W3C home > Mailing lists > Public > public-ws-chor@w3.org > April 2003

Re: Progressive Concreteness of Choreography binding

From: Assaf Arkin <arkin@intalio.com>
Date: Thu, 03 Apr 2003 00:00:19 -0800
Message-ID: <3E8BEA13.6050800@intalio.com>
To: Ricky Ho <riho@cisco.com>
CC: public-ws-chor@w3.org

Ricky Ho wrote:

> Assaf,
>
> I agree with your principle.  But I just don't see how "abstract" WSDL 
> can be.  Let me give an example.
>
> Lets say I define a choreography to handle PurchaseOrder message.  I 
> don't want to constraint the message structure of this message as long 
> as it fulfill the following ...
>
> 1) Somewhere in this "PurchaseOrder" message will contain a 
> "shippingAddress" which can be mapped to complex type "Address".
> - But I don't want to constraint the element name of this 
> "shippingAddress", (e.g. the element name can be "shipAddr", "shipTo", 
> "sendTo" ... etc.)
> - I also don't want to constraint such an "shippingAddress" element to 
> have the exact complex type "Address".  The type can be anything as 
> long as it can be transformed (via XSL/T) into type "Address" 

Are we talking abstract or over-the-wire?

If we're talking abstract I don't see what it brings to the table. Find 
some common name to use, agree on that name and use it. If you're 
looking for interoperating then you have to agree on using the same 
name. Whether you call it shipAddress or shipTo, you have to figure out 
some name to distinguish from billAddress or billTo.

If we're talking about over-the-wire, use whatever you want. Because you 
can always XSLT transform. Let's say the abstract message uses the name 
shippingAddress. You can XSLT transform to/from an over-the-wire message 
that uses shipTo, sendTo, etc and places that element anywhere else in 
the document.

So you do get:

a) a declaration of what is in the message using some name everyone can 
reference
b) abstraction to use any number of different over-the-wire messages
c) and you can use XSTL to transform from one to the other

>
> 2) Somewhere in this "PurchaseOrder" message will contain a 
> "totalAmount" which is type "float"
> - Again, I don't want to constraint the element name of this 
> "totalAmount".
> - In fact, it doesn't even have to be an element.  It can be an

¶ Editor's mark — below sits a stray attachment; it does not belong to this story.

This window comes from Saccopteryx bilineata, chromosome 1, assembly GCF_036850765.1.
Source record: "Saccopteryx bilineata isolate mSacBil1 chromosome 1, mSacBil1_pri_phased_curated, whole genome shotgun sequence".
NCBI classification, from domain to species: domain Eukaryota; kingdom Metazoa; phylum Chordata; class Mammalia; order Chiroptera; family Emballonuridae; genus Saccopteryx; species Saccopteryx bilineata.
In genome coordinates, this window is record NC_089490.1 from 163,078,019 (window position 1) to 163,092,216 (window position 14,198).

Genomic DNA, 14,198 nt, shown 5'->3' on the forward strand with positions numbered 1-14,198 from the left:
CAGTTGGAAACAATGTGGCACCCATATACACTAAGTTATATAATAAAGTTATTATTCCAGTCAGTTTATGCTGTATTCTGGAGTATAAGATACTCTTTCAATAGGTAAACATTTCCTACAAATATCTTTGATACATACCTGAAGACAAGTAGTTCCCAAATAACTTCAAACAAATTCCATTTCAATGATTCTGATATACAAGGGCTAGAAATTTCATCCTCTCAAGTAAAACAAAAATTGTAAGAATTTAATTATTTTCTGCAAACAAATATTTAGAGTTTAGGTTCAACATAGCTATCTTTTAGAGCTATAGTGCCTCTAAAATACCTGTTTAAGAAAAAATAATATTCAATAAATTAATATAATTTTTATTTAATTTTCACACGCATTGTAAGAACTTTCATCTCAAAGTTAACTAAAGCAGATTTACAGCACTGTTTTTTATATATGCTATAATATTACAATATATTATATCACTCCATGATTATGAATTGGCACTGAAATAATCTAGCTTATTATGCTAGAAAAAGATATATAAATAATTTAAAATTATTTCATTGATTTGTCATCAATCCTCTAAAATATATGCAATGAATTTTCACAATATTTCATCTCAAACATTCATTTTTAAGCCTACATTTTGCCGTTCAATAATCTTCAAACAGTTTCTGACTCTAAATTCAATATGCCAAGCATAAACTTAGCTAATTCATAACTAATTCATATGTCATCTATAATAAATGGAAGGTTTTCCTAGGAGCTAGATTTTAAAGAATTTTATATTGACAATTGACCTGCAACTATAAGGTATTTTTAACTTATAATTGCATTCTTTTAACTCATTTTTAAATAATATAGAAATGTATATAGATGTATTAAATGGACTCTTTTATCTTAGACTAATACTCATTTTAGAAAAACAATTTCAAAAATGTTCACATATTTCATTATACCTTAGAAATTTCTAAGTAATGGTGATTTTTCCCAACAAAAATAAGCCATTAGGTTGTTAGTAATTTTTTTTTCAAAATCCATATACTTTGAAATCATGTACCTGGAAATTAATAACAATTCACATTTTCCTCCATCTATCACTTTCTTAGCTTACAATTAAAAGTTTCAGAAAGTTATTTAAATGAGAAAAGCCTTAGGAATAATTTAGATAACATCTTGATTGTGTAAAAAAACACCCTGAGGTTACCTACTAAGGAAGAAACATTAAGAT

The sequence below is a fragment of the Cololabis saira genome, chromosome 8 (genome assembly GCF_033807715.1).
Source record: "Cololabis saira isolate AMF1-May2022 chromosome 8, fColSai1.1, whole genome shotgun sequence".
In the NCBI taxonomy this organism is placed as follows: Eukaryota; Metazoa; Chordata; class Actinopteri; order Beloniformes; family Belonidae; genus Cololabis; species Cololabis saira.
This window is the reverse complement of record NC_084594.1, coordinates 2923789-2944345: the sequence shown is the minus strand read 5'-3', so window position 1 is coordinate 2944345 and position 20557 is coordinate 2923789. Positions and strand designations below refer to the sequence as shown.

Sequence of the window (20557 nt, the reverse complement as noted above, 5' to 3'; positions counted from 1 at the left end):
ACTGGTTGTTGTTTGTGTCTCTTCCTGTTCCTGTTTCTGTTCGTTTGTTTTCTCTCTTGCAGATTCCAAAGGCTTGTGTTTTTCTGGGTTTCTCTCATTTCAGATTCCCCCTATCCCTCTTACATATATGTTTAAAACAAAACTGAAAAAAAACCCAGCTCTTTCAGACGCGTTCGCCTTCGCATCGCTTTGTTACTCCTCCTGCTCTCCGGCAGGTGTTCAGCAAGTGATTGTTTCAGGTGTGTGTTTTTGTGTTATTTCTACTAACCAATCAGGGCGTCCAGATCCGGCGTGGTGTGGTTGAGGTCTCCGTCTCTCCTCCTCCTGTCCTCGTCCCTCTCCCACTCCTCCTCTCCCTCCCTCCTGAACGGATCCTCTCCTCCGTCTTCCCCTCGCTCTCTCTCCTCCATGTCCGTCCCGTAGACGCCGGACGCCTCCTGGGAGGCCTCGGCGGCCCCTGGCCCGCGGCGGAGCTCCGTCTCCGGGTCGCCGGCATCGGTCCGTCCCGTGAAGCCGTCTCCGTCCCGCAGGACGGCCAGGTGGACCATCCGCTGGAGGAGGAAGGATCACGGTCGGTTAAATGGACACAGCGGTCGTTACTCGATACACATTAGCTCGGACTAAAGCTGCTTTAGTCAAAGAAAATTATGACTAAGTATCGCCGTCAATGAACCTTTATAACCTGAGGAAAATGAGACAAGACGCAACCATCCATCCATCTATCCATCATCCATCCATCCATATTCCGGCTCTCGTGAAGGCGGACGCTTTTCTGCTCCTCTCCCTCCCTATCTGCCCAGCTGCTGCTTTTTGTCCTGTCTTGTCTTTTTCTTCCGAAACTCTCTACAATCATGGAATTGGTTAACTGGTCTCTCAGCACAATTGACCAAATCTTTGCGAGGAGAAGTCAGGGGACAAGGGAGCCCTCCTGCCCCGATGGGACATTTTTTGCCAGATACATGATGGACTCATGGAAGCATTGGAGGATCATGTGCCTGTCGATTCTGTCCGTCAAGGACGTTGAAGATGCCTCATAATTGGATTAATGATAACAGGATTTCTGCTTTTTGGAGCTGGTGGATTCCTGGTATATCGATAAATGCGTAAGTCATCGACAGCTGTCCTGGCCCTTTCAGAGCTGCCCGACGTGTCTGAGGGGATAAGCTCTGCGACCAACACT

> attribute. 

Or something you can calculate e.g. by multiplying quantity by price and 
then summing it up.


> Can you show me how the abstract "PurchaseOrder" described above will 
> look like in WSDL ?

PurchaseOrder of type xsd:anyType

Essentially you want to create a situation where the seller may put some 
value in shipTo and the buyer may expect to find that value under 
shipAddr. xsd:anyType gives you that form of abstraction. Of course, it 
doesn't give you any interoperability because buyers and sellers can't 
really decide where to put what information. Or alternatively, you have 
to create too many transformations so you can't just pick a buyer/seller 
and use their service, you have to first decide on a transformation to use.

So xsd:anyType is a possibilty if you want the ultimate abstraction. You 
got that. But it also points to the limitation of ultimate abstraction 
as a means to hinder interoperability or increase integration 
complexity, whichever way you want to look at it.

Comments?

arkin

>
> Best regards,
> Ricky
>
>
>> Conceptually I don't see why this problem would exist. You can define 
>> abstract messages with WSDL, and you can define abstract types with 
>> XSDL and then extend them in various ways (derivation, any content, 
>> substitution, etc).  So my gut instict is that it's going to be a 
>> wild goose chase to work out a solution to a problem that does not 
>> exist. I would be more interested to see a specific use case which 
>> cannot be solved using these technologies and then try to tackle, 
>> rather then spend much time trying to work out a problem that can't 
>> be identified.
>>
>> I'm not saying WSDL and XSDL are perfect. We know there are a lot of 
>> issues with WSDL 1.1 particularly in relation to abstraction (e.g. 
>> inheritence is something that needs to be solved). The question is: 
>> are these issues that cannot possibly solved in the framework of WSDL 
>> and XSDL? Or are these things that can be solved. In the later case, 
>> should every specification that depends on WSDL/XSDL work around 
>> these limitations at the risk of further complication, or can we ask 
>> these working group to tackle specific problems we have identified.
>>
>> My personal opinion is that there is no conceptual issue that 
>> prevents WSDL from solving these problems, and further, that these 
>> problems are not specific to choreography. Abstraction is not 
>> something you care about only because you are doing choreography. 
>> Abstraction is important in a variety of other cases. So that's 
>> something the WSD working group need to address, and if we can 
>> identify a real use case we can give tham that information as an input.
>>
>> Otherwise, we're just spinning a lot of wheels and not getting any 
>> work done.
>>
>> arkin
>>
>>>
>>> Rgds, Ricky
>>
>>


-- 
"Those who can, do; those who can't, make screenshots"

----------------------------------------------------------------------
Assaf Arkin                                          arkin@intalio.com
Intalio Inc.                                           www.intalio.com
The Business Process Management Company                 (650) 577 4700


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Received on Thursday, 3 April 2003 03:01:34 UTC

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